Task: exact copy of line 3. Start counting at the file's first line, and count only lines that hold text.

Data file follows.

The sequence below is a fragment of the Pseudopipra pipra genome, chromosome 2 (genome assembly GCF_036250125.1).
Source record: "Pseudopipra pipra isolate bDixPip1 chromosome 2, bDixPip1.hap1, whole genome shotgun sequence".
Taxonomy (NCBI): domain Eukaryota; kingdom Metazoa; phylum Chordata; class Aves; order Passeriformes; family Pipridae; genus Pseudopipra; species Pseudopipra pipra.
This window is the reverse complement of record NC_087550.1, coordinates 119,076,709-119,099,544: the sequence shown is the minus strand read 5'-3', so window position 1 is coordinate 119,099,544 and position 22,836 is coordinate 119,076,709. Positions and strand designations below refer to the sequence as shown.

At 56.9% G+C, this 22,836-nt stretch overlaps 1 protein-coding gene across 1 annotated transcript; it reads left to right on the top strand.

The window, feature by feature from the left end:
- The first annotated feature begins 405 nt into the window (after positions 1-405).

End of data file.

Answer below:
Taxonomy (NCBI): domain Eukaryota; kingdom Metazoa; phylum Chordata; class Aves; order Passeriformes; family Pipridae; genus Pseudopipra; species Pseudopipra pipra.